– There ARE NO FEES. And the interest gets paid back solely to me.

    Let’s say for years, I don’t even go cash flow positive (unlikely, but being real conservative here). Let’s also say the properties never increase in value. These are ridiculous assumptions, but just to show how much it makes sense, bear with me…

    Each year, I’m paying off 5K, 6K, 7K in principal (amortization improves each year of course). After like 8-9 years, IF the property never made any positive cash flow at all, and if it never even appreciated, then I’ve already made back my money. Everything after that is free money.

    Of course, we are just going cash flow positive now a year into the deal after some tenant issues last year upon purchase. And looking out 10 years, it would be hard to believe a property with year over year increasing rents has not appreciated in value.

    The math is pretty clear on this purchase at least – borrowing from the 401k was a great move – AND it diversified my assets out of stocks.

    1. This is exactly why I borrowed from my 401k to buy a house (which I will live in now and hope to turn into a rental property when I make my next move).

      Someone who suggests I keep 95% of my next worth in stocks/bonds instead of diversifying into real estate is dumb in my opinion.

      1. Why not contribute less to your 401K and use that money as a 20% down payment instead?

        Why not wait until you have the money to buy before buying?

        If 95% of your net worth is in stocks, is that so risky at your age? I’m assuming given the percentage, your net worth might not be that high compared to your income, so it’s not as risky as you think.

        1. Darwin's Money

          This is just where the money happened to be when the opportunity rolled around. I had $50K set aside in a different taxable trading account which could be liquidated, but which makes more sense? Trigger thousands of dollars in capital gains? Or simply take a loan from myself?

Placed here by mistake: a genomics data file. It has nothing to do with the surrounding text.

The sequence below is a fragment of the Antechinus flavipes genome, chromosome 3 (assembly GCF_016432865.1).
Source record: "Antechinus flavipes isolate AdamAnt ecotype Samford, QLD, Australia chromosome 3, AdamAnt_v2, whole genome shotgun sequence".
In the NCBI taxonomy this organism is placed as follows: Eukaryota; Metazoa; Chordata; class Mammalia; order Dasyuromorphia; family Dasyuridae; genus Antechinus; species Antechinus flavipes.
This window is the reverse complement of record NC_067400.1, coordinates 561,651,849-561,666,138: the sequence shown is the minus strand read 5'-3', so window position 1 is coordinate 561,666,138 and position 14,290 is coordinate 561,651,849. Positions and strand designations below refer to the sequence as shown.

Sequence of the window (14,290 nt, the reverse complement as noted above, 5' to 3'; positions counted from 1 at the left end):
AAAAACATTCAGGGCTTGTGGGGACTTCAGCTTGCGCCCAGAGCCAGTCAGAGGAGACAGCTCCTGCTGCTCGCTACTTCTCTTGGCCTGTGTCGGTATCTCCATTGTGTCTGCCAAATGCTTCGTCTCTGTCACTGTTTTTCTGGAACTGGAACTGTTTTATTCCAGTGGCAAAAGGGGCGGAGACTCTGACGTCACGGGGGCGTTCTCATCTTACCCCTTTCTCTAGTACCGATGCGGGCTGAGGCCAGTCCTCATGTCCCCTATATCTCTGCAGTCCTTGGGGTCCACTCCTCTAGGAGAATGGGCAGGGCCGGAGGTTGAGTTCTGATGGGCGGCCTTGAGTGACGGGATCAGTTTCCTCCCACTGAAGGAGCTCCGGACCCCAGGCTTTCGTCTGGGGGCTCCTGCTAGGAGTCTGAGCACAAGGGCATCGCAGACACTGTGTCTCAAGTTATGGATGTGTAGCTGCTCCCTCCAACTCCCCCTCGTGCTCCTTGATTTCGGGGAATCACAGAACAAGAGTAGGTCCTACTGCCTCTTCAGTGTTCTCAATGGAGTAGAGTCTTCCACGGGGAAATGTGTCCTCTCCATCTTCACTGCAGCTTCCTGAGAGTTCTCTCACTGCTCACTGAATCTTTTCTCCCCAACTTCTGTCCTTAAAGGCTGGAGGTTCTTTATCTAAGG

2. You forgot several things:

      * How do you know your 401K won’t perform as well or better?
      * There is no free lunch. 50K for property is 50K less in stocks.
      * Property is fine, but it is not exactly an apples to apples comparison in terms of work involved. You’ve written a lot in the past about the college party ragers that have already occurred.

      My question is: If you wanted a rental property, why not use $50,000 from your liquid savings to buy it?

      1. Darwin's Money

        * How do you know your 401K won’t perform as well or better? –> You don’t. But why not diversify? You own real estate right? Why don’t you have all that initial investment in stocks? Same reason. Plus, my anticipated ROI is higher than the 6-7% I anticipate stocks returning over the next couple decades.

        * There is no free lunch. 50K for property is 50K less in stocks. –> ROI, diversification.

        * Property is fine, but it is not exactly an apples to apples comparison in terms of work involved. You’ve written a lot in the past about the college party ragers that have already occurred. –> true, up front it was a lot of work. Now, with a new group of tenants this year, things are much smoother and the property manager is handling most of the day to day. I’d trade off a higher ROI and diversification for a couple hours a month any time.

        1. I enjoy diversification, but I’m not borrowing money to borrow more money for real estate. I bought real estate through savings accumulated outside of my 401K and stock trading accounts. They are totally separate and is the crux of the argument. If you couldn’t afford to come up with 50K for the DP, and really want diversification into real estate, then just buy REITs or home builders.

  10. Borrowing from a 401k = bad news. Now, I think that if somebody has a medical emergency or something truly unforseen, that’s one thing. But raiding it to buy a house, buy goodies, keep up with the Joneses, etc….not smart at all in my opinion!

    The really crazy thing is, those people who do so are probably making better decisions than many others, in that they actually have money in a 401k in the first place.

    1. True. The importance of compartmentalizing our wealth can’t be said enough. Let individual segments of wealth building accounts grow. It’s crazy how much our 401Ks get after giving it a long enough period of time.

      I’d much rather borrow money elsewhere that via my 401K.

  11. jefferson @SeeDebtRun

    that last point in your article is the one that is the most startling to me, and is the reason why companies are always more than happy to offer these 401k loans to their employees.. one company that i worked at actually advertised them on bulletin boards around the office..

    if you have an outstanding 401k loan, you are much less likely to up and leave the company.. the penalties are harsh for an early 401k deduction, and if you don’t have the cash on hand– you have no choice but to pay them.

    with that elephant in the room.. many folks just elect to stay at their current position until the loan is paid off, even if they are unhappy with their situation, or even if a better opportunity comes up elsewhere…